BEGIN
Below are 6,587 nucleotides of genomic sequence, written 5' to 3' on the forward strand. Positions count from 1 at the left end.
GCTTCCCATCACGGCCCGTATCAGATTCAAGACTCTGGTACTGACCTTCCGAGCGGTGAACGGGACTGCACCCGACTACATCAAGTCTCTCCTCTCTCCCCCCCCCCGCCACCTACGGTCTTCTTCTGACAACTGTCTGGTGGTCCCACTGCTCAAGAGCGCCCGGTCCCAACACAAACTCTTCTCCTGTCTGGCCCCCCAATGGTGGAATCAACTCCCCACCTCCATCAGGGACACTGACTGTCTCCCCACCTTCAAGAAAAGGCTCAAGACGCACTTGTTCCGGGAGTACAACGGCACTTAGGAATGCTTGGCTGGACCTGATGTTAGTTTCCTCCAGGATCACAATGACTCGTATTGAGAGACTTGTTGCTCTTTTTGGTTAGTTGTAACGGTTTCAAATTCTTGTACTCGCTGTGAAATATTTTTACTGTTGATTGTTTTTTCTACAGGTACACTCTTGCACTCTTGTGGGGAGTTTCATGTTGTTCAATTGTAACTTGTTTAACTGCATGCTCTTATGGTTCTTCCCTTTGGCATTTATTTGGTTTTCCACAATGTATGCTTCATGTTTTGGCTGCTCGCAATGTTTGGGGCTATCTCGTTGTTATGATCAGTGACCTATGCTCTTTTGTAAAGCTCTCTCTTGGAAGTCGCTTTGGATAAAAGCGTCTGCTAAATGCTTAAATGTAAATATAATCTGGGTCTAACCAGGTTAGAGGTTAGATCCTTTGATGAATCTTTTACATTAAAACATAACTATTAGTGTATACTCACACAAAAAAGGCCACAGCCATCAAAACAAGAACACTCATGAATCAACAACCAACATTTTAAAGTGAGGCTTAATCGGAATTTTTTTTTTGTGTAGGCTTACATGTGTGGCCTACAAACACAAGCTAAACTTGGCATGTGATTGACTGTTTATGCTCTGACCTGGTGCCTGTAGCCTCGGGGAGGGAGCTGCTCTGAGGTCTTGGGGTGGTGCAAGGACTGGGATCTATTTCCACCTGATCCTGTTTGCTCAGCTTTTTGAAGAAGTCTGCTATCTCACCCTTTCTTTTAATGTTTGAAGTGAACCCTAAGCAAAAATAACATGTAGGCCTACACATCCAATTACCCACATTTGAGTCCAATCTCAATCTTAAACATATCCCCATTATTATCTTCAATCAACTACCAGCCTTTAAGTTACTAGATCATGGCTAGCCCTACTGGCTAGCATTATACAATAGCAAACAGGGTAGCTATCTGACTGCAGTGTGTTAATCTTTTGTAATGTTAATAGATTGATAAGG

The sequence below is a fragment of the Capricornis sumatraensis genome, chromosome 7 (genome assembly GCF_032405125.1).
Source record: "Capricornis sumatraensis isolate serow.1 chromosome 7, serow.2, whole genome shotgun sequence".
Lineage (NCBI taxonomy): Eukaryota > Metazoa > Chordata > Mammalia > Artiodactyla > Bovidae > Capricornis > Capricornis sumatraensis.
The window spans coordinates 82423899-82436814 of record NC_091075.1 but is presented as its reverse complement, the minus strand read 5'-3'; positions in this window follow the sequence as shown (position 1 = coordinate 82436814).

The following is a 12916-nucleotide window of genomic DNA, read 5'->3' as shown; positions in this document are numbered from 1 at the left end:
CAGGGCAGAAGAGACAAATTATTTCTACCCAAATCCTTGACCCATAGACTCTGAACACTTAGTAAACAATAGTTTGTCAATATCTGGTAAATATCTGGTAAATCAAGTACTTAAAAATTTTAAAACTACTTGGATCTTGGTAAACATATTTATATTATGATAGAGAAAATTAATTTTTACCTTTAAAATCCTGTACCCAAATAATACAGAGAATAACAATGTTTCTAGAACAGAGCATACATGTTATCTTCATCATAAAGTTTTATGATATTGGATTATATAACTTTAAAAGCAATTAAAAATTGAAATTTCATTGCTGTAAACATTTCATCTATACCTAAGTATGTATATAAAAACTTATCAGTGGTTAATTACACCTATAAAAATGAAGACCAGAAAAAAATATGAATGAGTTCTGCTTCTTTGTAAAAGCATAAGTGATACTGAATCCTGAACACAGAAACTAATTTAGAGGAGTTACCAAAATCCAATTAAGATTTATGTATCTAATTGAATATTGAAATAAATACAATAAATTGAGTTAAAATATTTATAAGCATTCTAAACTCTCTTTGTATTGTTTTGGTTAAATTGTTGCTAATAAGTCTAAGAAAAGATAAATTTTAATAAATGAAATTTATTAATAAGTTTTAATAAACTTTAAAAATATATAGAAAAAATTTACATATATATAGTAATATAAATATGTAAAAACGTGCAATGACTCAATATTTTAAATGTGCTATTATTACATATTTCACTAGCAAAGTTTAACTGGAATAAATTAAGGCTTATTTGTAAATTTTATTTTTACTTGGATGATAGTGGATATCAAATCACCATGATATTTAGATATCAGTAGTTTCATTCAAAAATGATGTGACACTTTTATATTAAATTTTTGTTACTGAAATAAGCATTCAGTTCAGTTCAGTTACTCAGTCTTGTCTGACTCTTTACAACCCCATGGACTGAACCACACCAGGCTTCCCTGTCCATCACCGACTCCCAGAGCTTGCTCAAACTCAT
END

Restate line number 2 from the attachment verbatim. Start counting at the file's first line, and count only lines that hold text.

GCTTCCCATCACGGCCCGTATCAGATTCAAGACTCTGGTACTGACCTTCCGAGCGGTGAACGGGACTGCACCCGACTACATCAAGTCTCTCCTCTCTCCCCCCCCCCGCCACCTACGGTCTTCTTCTGACAACTGTCTGGTGGTCCCACTGCTCAAGAGCGCCCGGTCCCAACACAAACTCTTCTCCTGTCTGGCCCCCCAATGGTGGAATCAACTCCCCACCTCCATCAGGGACACTGACTGTCTCCCCACCTTCAAGAAAAGGCTCAAGACGCACTTGTTCCGGGAGTACAACGGCACTTAGGAATGCTTGGCTGGACCTGATGTTAGTTTCCTCCAGGATCACAATGACTCGTATTGAGAGACTTGTTGCTCTTTTTGGTTAGTTGTAACGGTTTCAAATTCTTGTACTCGCTGTGAAATATTTTTACTGTTGATTGTTTTTTCTACAGGTACACTCTTGCACTCTTGTGGGGAGTTTCATGTTGTTCAATTGTAACTTGTTTAACTGCATGCTCTTATGGTTCTTCCCTTTGGCATTTATTTGGTTTTCCACAATGTATGCTTCATGTTTTGGCTGCTCGCAATGTTTGGGGCTATCTCGTTGTTATGATCAGTGACCTATGCTCTTTTGTAAAGCTCTCTCTTGGAAGTCGCTTTGGATAAAAGCGTCTGCTAAATGCTTAAATGTAAATATAATCTGGGTCTAACCAGGTTAGAGGTTAGATCCTTTGATGAATCTTTTACATTAAAACATAACTATTAGTGTATACTCACACAAAAAAGGCCACAGCCATCAAAACAAGAACACTCATGAATCAACAACCAACATTTTAAAGTGAGGCTTAATCGGAATTTTTTTTTTGTGTAGGCTTACATGTGTGGCCTACAAACACAAGCTAAACTTGGCATGTGATTGACTGTTTATGCTCTGACCTGGTGCCTGTAGCCTCGGGGAGGGAGCTGCTCTGAGGTCTTGGGGTGGTGCAAGGACTGGGATCTATTTCCACCTGATCCTGTTTGCTCAGCTTTTTGAAGAAGTCTGCTATCTCACCCTTTCTTTTAATGTTTGAAGTGAACCCTAAGCAAAAATAACATGTAGGCCTACACATCCAATTACCCACATTTGAGTCCAATCTCAATCTTAAACATATCCCCATTATTATCTTCAATCAACTACCAGCCTTTAAGTTACTAGATCATGGCTAGCCCTACTGGCTAGCATTATACAATAGCAAACAGGGTAGCTATCTGACTGCAGTGTGTTAATCTTTTGTAATGTTAATAGATTGATAAGG